NAIROBI, Kenya -- Kenya’s security forces were reported to be closing in on Al-Qaeda-linked gunmen holding hostages in an upscale shopping mall late Sunday, as a major explosion rocked the building around nightfall.
Earlier Sunday, Israeli advisors were reported to be helping Kenya's government try to free the hostages said to be held by 10 to 15 militants after an attack that killed at least 59 people and wounded 175. One of the terrorists was reported to be a woman.
There were fears the death toll could mount sharply after the Kenyan Red Cross Society announced Sunday that 49 people were missing and unaccounted for. It was not clear whether all of those were being held hostage, or if some were hiding, dead or had fled without being accounted for.
The Kenya National Disaster Operation Center said on Twitter on Sunday evening a major operation was underway, while Kenyan media reporting military forces and elite police units were mounting a final assault to free the hostages. Sporadic gunfire had rung out from the building throughout most of the day.
Many Kenyans were alarmed at the likely effect the attack would have on tourism and feared more terrorist attacks were likely in future. Some expressed frustration as the siege dragged on without a result.
President Uhuru Kenyatta on Sunday urged Western governments not to issue travel warnings advising travelers to avoid Kenya because it would damage tourism and the Kenyan economy. He said terrorist attacks occurred in Western countries without anyone issuing travel warnings to avoid them.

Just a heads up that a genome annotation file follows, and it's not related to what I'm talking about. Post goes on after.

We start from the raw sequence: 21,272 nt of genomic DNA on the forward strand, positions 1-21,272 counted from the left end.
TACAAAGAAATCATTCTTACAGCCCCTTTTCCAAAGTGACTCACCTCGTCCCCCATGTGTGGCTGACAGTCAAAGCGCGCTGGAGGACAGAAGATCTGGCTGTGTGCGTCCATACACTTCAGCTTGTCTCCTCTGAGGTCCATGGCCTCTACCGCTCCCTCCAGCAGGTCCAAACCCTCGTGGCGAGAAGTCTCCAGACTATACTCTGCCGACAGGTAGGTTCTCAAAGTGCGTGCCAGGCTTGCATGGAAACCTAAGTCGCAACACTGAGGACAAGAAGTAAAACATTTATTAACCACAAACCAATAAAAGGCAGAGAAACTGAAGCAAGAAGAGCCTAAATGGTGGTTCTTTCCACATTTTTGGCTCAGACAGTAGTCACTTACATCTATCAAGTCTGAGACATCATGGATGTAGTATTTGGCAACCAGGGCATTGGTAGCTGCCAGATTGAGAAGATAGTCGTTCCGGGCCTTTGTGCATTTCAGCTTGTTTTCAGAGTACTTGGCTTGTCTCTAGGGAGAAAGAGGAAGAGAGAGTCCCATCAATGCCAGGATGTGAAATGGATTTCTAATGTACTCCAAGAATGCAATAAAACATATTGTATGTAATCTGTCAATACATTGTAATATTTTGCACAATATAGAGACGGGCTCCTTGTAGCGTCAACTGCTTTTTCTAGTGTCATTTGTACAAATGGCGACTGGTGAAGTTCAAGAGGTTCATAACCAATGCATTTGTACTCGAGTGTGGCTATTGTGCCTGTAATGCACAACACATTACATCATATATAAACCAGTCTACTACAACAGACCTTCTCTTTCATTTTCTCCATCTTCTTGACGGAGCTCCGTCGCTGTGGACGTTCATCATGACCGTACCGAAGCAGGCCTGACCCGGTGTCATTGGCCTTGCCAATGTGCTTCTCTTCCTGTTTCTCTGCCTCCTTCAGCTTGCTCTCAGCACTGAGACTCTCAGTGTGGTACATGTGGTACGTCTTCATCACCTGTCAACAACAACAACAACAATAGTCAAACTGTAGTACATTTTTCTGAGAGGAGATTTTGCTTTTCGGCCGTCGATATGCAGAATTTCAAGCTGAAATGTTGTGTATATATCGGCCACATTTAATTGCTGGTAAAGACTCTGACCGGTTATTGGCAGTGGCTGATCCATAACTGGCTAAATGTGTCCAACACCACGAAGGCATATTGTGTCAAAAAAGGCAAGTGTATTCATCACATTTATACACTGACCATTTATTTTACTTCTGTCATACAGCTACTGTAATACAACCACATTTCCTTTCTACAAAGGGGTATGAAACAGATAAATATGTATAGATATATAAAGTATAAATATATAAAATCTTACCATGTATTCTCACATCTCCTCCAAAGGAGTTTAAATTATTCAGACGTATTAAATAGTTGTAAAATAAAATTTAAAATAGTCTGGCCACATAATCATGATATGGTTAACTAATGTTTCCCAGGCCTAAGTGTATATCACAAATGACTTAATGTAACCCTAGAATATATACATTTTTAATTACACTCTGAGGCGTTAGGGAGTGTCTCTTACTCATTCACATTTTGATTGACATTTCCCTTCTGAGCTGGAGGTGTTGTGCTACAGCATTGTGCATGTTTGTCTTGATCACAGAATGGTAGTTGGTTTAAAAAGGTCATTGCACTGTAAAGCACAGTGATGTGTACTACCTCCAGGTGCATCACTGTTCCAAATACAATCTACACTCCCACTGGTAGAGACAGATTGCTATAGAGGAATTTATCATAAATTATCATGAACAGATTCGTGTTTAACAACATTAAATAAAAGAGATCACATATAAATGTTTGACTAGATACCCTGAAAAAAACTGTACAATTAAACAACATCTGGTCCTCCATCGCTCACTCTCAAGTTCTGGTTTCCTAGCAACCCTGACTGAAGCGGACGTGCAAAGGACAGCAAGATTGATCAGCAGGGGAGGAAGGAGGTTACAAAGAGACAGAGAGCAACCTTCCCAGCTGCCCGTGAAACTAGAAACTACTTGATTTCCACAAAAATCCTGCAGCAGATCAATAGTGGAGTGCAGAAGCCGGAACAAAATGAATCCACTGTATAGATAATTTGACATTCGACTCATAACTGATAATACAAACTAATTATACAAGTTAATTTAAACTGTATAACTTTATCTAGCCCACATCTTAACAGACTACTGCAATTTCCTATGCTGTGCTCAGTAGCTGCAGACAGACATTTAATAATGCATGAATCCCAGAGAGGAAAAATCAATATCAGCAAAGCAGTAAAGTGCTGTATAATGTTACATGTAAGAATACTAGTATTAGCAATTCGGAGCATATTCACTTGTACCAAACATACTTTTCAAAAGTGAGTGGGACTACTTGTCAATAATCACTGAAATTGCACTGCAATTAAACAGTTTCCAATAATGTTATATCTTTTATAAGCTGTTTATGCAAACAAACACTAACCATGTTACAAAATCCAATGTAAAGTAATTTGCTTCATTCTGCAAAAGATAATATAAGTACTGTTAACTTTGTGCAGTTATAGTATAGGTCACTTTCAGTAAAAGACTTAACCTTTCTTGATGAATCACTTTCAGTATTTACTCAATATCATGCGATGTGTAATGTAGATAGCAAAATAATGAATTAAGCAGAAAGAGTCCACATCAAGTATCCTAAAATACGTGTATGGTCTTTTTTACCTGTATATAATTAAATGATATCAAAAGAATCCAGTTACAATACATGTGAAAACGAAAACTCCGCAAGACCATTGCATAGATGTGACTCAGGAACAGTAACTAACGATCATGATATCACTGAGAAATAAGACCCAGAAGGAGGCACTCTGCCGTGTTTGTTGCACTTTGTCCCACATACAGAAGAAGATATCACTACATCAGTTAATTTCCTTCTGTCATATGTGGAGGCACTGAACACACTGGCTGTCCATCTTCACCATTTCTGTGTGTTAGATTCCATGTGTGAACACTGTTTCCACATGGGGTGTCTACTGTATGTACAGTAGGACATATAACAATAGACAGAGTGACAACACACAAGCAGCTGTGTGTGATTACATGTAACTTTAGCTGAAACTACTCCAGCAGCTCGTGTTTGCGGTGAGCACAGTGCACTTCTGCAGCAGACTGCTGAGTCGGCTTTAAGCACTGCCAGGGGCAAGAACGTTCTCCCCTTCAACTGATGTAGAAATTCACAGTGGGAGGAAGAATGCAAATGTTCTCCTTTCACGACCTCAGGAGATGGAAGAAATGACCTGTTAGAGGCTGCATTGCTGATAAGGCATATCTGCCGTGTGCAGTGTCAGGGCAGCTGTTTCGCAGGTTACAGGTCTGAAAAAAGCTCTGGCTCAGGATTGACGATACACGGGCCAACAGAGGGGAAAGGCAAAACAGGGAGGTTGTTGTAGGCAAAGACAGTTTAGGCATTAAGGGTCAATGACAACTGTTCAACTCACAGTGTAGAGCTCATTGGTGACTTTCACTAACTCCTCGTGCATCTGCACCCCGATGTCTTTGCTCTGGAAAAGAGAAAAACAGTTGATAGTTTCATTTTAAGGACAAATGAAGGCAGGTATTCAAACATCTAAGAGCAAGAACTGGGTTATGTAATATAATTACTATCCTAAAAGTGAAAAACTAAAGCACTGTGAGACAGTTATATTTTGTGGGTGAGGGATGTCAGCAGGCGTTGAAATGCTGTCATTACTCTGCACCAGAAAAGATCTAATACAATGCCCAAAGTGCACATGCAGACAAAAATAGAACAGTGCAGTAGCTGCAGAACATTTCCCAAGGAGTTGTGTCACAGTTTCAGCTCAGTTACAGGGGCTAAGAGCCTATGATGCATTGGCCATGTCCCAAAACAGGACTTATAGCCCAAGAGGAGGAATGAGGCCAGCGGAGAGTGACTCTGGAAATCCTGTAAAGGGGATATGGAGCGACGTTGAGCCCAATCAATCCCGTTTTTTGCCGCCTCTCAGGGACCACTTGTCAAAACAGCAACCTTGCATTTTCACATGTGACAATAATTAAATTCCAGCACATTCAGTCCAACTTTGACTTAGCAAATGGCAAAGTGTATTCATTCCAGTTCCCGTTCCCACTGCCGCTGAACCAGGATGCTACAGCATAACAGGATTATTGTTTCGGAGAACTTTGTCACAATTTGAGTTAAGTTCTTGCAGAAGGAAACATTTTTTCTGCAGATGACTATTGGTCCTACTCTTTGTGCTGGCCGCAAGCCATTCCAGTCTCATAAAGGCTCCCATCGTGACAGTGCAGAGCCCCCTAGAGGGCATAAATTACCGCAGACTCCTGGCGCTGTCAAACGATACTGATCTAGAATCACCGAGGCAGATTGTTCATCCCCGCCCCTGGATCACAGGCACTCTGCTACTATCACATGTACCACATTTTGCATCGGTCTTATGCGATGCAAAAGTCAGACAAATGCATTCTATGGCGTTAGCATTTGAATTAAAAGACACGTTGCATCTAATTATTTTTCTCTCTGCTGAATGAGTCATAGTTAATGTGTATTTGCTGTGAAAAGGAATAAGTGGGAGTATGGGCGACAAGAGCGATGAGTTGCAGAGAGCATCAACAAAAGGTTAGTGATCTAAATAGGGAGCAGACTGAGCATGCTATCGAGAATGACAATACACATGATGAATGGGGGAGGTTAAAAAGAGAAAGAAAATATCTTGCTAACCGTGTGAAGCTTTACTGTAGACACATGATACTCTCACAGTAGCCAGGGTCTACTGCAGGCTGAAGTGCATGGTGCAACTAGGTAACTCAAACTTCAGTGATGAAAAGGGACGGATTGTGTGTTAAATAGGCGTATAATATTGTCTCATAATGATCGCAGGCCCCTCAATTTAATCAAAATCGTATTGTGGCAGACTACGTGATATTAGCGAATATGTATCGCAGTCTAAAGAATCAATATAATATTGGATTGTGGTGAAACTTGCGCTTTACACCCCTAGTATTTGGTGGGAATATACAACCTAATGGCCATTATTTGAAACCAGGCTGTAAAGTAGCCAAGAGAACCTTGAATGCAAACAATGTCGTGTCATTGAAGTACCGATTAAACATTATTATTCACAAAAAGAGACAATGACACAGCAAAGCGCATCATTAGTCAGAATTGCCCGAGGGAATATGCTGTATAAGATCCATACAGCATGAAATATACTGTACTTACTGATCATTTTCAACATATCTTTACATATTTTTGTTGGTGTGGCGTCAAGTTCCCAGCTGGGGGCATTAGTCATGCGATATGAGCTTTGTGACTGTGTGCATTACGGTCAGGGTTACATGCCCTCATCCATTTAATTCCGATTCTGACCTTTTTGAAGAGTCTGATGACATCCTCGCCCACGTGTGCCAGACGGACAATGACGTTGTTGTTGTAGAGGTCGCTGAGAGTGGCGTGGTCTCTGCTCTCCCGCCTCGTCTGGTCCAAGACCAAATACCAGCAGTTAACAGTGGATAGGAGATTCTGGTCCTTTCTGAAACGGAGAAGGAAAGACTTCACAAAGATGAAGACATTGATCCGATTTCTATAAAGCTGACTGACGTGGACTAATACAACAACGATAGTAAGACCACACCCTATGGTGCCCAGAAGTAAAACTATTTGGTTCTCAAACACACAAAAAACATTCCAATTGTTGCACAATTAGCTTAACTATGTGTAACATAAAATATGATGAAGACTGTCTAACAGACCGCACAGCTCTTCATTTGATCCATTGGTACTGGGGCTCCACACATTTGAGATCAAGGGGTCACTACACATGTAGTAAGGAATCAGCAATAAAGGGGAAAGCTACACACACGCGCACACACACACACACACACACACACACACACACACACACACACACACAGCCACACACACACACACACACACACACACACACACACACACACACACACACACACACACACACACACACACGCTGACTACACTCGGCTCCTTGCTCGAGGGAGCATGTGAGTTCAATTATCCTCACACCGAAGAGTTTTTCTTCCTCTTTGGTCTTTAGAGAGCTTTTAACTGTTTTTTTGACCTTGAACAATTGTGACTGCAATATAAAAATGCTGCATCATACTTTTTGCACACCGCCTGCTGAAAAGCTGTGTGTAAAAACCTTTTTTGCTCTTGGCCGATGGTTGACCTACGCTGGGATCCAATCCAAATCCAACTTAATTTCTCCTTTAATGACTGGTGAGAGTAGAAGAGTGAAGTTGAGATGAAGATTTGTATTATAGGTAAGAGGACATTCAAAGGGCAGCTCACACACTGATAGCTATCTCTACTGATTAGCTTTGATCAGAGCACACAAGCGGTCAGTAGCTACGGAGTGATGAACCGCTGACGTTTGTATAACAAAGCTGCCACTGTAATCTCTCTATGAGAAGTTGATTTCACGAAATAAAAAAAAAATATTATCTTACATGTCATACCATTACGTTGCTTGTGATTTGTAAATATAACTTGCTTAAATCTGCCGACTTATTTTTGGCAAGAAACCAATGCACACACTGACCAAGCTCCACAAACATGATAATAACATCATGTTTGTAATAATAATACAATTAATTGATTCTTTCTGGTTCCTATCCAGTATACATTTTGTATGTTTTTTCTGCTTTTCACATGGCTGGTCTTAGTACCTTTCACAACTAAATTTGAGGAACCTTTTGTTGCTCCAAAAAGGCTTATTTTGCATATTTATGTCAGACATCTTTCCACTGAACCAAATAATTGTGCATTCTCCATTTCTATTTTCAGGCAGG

— Disaster OpCentre KE (@NDOCKenya) September 22, 2013
One onlooker outside the mall, James Mwangi, 19, a student, was holding vigil until the operation was over, saying he was desperately waiting for news of relatives stuck inside.
“This terrorism attack is going to have a very bad impact on the tourism industry. Tourists will think security is not up to standard. The tourism industry will face losses from that,” Mwangi said.
Joel Mbugwa, a porter, also part of the crowd watching the building from a distance, was angered by how long the police and military operation was taking.
“Why can’t the police and army just go in and shoot these people? There are hostages in there and they [the terrorists] will just kill them,” he said.
Mbugwa said the Kenyan government made a big mistake in 2001 by sending its army against Al Shabab, the Al Qaeda-linked Somali militant group that has claimed responsibility for the attack.
“Al Shabab are not an army. They don’t follow orders. They’ll just decide to go and attack certain places, shops, markets, bus-stops. But if they can come up to a place like Westgate mall I believe they can explode a bomb anywhere, even at State House,” Mbugwa said, referring to the president’s residence.
Shabab claimed responsibility for the attack in a series of tweets Saturday, saying it was revenge for Kenya’s push into Somalia in 2011.
On Sunday, Shabab tweeted that security forces had landed on the roof of the Westgate mall and were endangering the lives of hostages.
It said the "Kenyan forces who’ve just attempted a roof landing must know that they are jeopardising the lives of hostages."